• Traditional Instron-type tests often show a higher failure / fracture load in endo-treated teeth with metal posts than with fibre posts, but the failure mode with fibre posts is always more favorable, allowing further repair.26-28
  • Clinically, there appears to be no difference in the 2-year29 and 8-year30 result between parallel and tapered fibre posts (unlike the difference with metallic posts), but all dentists empirically know that tapered posts are more anatomically correct, are more conservative by removing less tooth structure and are less invasive.
  • A ferrule (the taller and wider the better) is always the ideal situation. Always preserve tooth structure. But in vitro research indicates that in worst-case-scenarios (de-coronation at the gumline), a fibre post restoration has a better prognosis than the rigid (high modulus) posts.4,31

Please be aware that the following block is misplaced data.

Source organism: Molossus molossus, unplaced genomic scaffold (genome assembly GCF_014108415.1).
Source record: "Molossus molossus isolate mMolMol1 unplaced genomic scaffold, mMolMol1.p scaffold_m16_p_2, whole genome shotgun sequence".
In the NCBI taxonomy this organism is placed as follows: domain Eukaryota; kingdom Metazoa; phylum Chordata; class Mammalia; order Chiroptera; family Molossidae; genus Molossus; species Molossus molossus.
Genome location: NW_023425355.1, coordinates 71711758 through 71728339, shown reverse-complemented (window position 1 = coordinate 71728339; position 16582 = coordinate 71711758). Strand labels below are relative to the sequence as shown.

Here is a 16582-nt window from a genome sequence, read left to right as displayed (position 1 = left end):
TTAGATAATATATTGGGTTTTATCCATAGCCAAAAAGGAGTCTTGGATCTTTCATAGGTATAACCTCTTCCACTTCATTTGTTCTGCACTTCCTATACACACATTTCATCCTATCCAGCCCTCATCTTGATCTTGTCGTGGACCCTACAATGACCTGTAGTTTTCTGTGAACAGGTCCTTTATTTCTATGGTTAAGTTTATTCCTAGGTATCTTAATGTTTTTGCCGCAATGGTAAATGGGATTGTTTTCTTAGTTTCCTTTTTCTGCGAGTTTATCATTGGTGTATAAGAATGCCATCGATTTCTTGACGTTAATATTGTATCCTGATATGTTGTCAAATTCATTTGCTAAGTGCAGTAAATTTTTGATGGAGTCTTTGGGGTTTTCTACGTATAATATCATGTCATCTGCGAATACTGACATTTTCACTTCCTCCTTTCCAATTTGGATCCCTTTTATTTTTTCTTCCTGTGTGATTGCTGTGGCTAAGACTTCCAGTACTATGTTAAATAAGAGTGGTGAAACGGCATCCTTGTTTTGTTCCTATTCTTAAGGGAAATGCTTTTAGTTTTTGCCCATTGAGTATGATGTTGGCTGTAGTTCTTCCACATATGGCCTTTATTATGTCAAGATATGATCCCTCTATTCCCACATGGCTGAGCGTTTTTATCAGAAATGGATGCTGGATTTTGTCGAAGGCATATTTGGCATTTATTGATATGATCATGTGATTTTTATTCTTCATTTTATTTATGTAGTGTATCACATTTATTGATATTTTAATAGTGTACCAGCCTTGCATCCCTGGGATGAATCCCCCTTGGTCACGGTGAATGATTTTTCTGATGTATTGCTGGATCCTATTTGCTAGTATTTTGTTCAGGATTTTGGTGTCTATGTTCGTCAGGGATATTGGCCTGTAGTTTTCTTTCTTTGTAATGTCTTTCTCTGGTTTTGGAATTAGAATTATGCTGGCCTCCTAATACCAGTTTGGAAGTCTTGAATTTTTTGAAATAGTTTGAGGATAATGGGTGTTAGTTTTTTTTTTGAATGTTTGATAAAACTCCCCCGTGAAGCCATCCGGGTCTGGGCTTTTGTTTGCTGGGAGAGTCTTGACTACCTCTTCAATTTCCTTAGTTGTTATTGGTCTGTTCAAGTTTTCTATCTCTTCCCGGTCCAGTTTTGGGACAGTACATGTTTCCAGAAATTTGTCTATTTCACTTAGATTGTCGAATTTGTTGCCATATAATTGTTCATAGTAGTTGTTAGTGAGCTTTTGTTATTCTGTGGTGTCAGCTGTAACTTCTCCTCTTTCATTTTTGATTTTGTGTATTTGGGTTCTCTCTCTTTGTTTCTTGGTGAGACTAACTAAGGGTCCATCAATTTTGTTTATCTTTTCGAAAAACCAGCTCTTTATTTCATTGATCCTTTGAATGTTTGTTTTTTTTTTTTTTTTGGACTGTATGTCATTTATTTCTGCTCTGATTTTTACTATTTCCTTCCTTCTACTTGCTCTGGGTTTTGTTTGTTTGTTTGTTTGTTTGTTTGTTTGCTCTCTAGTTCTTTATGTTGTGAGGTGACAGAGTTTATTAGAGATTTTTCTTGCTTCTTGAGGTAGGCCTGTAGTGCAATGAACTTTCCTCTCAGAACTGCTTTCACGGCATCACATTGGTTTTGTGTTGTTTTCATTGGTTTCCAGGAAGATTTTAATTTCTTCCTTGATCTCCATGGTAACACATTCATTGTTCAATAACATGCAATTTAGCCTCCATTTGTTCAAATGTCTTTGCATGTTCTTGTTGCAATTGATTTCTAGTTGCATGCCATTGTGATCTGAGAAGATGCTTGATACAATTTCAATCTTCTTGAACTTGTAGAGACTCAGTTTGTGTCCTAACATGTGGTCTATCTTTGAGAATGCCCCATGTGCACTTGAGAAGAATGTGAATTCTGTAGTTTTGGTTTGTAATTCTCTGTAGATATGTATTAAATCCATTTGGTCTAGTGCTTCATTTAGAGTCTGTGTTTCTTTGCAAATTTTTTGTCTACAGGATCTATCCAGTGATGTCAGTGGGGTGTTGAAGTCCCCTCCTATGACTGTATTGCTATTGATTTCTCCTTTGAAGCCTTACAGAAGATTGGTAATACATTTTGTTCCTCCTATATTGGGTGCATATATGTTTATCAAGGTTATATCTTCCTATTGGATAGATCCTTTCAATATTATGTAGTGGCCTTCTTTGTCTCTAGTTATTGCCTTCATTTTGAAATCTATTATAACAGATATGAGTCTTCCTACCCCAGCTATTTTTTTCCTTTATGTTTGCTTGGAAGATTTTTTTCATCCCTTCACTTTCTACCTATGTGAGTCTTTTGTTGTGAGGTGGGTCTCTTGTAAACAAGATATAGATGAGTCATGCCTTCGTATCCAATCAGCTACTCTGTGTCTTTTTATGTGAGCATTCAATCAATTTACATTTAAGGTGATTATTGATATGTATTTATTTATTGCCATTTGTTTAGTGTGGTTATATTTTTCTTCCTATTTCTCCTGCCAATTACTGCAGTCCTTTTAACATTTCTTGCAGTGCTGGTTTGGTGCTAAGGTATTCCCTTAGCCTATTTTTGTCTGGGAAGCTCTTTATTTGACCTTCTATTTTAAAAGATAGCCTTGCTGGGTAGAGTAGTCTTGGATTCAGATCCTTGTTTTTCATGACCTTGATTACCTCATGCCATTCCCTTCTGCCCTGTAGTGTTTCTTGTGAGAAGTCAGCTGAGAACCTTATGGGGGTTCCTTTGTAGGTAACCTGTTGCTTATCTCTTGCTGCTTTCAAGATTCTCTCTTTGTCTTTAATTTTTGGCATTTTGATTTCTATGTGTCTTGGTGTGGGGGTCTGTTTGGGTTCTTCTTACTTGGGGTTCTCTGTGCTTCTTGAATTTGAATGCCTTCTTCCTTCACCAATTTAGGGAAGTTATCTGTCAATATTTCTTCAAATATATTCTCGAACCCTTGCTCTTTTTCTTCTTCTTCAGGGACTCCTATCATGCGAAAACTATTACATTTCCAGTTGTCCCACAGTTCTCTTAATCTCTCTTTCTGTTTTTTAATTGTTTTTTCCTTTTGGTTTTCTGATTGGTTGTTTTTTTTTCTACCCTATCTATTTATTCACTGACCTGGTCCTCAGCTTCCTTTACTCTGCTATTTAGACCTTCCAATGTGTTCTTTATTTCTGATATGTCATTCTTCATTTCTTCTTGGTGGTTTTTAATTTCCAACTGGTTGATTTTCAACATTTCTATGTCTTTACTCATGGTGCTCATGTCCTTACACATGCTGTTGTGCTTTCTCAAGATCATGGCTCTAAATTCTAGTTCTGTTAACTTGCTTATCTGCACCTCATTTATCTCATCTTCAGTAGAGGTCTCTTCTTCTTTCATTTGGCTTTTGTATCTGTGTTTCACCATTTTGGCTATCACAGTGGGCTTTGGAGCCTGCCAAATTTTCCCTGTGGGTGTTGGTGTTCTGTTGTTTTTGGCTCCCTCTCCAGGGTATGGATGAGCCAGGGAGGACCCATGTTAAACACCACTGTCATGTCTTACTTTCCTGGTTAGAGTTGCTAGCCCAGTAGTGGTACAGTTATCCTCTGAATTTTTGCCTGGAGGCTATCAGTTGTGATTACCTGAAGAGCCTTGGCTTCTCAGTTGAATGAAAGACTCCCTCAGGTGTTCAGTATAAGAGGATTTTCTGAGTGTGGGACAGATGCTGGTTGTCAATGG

• Zirconia (ceramic) posts are esthetic and radiopaque, but are inherently brittle, rigid and nearly impossible to remove.32

Perhaps the most significant and hopeful horizon emerging in the realm of fibre reinforced post-core restoration, covered by full coverage, is what follows. Owing to a mechanical properties, shape, compatibility with the tooth structure, stress dissipation, it appears that some brands of fibre posts from certain manufacturers, actually do appear to reinforce these compromised teeth to the level of uncut or unrestored teeth, or superior to teeth without posts or superior to teeth restored with rigid posts.33-40

The fibre post is but the centerpiece of the 21st century monobloc restoration.

The other components; bonding, cementation, core build-ups and ceramic prostheses have advanced almost as much as fibre posts since Dr Morgano’s 1999 status report.